Saturday, May 19, 2012
I was amused by a recent New York Times article about mainline publishers urging genre writers to produce more than one book a year. The article told how publishers were desperately seeking to hold onto readers beguiled by other forms of entertainment and how the Internet was making readers demand faster output. Way down in the article it noted some authors are so productive they're difficult to match, giving as an example James Patterson who last year published 12 novels. (They failed to mention he rarely produces anything more than an outline these days, relying on a stable of co-writers to do the actual writing.) For God's sake, have these people forgotten about John Creasey, George Simenon, Isaac Asimov, Alexandre Dumas pere, and a dozen more I could name off the top of my head who were never content with a one book a year limit? Simenon created more than 300 novels in 20 years, churning out 60-80 pages a day. Creasey produced more than 600 under a dozen pseudonyms. Naturally, not all of these were destined to be Nobel Prize contenders--though Simenon was capable of being what is termed a literary writer. And consider Joyce Carol Oates, whose production stands at 100 books in a mere 45 years. The woman is definitely not to be considered a hack. Any writer is capable of being prolific, given opportunity, time and incentive. Many of those who made it to the top tier of fame and fortune in the past either didn't need the money or additional reward and/or were constrained by their publishers who expressed ill-founded fears of saturating the market. In my prejudiced opinion the market for MORE, not less books by popular writers always has been hot. Can you imagine any fan of Dickens shying from reading more than one of his books in a year? We needn't go that far back. Take, as an example, Stephen King. Despite a hefty bibliography, his fans clamor for more. No, it isn't lack of product has big publishers afraid. It's the new breed of small publishers who are willing to work and share the profits with their writers. It's the legion of writers now capable of publishing on their own without having to kowtow to a middleman who hogs the bulk of the profit. And it's new markets like Amazon which allow both the small publisher and the individual writer to take a chance on books which never got past the first reader (usually a smart-ass kid just out of college)in the old system.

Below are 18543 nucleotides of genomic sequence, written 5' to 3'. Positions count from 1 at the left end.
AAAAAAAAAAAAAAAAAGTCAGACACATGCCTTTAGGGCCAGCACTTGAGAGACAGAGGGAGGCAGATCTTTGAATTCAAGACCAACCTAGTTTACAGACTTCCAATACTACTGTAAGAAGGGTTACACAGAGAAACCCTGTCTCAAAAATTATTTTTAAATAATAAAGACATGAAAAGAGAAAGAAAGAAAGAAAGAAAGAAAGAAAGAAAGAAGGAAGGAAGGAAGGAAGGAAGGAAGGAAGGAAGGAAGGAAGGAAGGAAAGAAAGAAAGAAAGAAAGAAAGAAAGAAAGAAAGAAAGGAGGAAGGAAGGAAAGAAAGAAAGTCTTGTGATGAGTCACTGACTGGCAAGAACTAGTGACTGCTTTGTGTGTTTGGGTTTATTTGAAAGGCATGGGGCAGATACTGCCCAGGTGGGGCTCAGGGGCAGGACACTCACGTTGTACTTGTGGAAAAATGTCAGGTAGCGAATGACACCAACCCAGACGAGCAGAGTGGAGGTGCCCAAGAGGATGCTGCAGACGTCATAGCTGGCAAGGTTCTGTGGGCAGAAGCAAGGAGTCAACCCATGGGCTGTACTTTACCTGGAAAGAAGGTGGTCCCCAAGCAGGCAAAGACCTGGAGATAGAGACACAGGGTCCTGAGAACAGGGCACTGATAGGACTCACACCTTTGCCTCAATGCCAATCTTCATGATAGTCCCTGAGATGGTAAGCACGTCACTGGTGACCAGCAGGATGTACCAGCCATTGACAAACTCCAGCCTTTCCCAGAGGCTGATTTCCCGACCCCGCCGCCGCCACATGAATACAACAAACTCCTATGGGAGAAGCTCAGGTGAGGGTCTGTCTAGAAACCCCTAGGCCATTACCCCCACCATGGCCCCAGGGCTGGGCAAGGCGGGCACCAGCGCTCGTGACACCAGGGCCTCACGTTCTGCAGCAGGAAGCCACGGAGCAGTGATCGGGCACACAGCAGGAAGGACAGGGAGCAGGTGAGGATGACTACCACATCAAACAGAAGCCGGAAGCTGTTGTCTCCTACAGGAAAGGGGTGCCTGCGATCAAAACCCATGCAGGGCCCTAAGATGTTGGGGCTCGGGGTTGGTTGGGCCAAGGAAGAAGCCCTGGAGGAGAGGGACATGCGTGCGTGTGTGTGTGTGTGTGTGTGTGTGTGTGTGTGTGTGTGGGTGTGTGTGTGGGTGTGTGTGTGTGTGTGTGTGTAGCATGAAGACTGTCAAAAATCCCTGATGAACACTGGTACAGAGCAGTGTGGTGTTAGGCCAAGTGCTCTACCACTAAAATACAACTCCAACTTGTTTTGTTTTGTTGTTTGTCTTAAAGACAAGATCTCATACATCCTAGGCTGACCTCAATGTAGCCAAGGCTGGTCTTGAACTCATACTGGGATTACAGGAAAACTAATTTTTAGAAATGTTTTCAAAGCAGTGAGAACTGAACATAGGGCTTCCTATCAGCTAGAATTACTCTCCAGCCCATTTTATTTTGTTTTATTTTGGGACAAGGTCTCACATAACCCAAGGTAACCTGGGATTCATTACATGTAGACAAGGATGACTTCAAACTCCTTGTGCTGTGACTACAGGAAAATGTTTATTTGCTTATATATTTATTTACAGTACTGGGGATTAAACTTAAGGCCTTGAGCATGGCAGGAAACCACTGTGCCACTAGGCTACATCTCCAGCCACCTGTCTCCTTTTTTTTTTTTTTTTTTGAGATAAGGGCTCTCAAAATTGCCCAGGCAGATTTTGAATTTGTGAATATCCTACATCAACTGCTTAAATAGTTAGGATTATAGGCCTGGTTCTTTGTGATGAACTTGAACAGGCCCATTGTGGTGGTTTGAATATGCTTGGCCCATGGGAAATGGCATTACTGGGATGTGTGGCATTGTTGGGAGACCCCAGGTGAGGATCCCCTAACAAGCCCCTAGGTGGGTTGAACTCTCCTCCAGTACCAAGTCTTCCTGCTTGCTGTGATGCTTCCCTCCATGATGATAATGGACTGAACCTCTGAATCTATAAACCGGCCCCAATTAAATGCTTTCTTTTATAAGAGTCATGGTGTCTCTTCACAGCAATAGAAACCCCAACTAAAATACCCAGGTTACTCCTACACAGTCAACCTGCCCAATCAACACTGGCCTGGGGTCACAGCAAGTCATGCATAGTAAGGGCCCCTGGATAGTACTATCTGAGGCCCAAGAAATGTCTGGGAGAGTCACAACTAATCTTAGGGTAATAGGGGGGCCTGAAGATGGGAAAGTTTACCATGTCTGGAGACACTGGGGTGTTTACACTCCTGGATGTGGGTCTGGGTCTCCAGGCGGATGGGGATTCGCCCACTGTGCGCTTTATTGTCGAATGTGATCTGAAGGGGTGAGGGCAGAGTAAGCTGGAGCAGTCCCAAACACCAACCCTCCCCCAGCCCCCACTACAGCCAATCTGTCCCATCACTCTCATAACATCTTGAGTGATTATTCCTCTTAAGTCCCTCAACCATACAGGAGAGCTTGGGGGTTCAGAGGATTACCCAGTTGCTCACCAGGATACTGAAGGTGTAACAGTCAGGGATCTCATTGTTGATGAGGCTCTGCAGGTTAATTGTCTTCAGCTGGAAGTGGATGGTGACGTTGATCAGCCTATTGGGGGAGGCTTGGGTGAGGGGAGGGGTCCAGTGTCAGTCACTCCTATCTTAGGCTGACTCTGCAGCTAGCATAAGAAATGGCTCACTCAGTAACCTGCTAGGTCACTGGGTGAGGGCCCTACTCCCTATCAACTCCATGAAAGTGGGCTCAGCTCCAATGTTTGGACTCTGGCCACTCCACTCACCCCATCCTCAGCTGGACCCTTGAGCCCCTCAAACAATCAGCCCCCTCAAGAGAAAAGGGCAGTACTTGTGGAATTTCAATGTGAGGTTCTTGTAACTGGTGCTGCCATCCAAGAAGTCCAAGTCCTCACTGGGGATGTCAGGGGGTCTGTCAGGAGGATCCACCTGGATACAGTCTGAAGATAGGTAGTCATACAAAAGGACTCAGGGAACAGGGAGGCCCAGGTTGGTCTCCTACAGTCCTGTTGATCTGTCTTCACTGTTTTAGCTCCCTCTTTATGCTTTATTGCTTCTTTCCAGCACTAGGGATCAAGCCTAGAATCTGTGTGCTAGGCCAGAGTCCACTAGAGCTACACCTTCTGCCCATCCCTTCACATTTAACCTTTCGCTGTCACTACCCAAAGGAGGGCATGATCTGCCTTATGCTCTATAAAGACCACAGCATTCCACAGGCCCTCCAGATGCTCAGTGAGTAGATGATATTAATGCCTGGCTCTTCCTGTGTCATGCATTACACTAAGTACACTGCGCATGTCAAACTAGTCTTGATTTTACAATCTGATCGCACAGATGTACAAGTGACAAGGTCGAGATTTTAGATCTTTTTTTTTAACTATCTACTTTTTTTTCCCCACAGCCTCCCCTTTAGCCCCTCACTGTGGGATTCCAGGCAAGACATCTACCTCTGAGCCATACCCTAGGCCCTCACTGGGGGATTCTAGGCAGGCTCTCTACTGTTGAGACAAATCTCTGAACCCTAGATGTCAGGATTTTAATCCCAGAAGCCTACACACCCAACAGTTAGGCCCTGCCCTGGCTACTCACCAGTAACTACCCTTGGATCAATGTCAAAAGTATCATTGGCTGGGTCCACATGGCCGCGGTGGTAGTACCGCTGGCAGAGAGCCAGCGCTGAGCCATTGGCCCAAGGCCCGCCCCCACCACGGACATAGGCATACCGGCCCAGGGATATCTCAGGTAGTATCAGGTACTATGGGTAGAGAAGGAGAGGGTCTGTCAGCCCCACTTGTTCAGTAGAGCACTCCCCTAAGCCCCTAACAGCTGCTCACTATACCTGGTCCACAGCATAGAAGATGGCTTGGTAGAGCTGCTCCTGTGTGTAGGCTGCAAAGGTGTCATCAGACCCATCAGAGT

Friday, May 11, 2012
The township where I live just passed an ordinance against the raising of chickens in residential areas. This is in a community of about 8,000 people, of whom perhaps a dozen still have chickens. When I was a boy (and, no, that wasn’t in the dark ages) nearly every household in this village and throughout the township had a vegetable garden and many, many had chickens. At various times, my father had chickens and ducks and, at one time, turkeys. Nearly every family had at least one dog or cat. One neighbor raised goats. The son of the family next to us had a penchant for wild animals and was always bringing home raccoon, opossum, turtles, snakes and assorted other critters. There was a slaughterhouse up the road and we’d often hear the squeal or bellow of a hapless animal being led to its fate. Occasionally, a hog or a steer would break out and make a dash for freedom. There may have been, but I don’t remember complaints about sounds or odors. If you raise animals—no matter how careful or clean you may be—there are going to be associated noises and scents to deal with. It’s a natural derivative and cost for the rewards. That’s why it always amused me when people started building houses in the country and complained because they smelled manure. I’m not writing this because I approve or disapprove of raising chickens in a residential area. I’m simply stating a fact—things change. As my character Flora Vastine put it in Being Someone Else, “Nothing ever stays the same. For good or bad, life deals us changes and it’s up to us to accept the challenge or consequences.” So what does this have to do with writing, you might ask? We’re witnessing a revolution right now in the world of publishing. Those changes in the way things are done, in how writing is produced and distributed are going to impact all of us, whether we like it or not. So what do we do? We’ve got to study how we can make those changes work for us rather than against us. We’ve got to stop complaining about the odor and seek out the rewards. Instead of fighting just for a place in the market we should be looking to exploit it by creating new markets. I’m not sure exactly how to accomplish this. But I think we begin by studying, being open to new ideas, working with other people and not fearing change. Let’s raise some new chickens.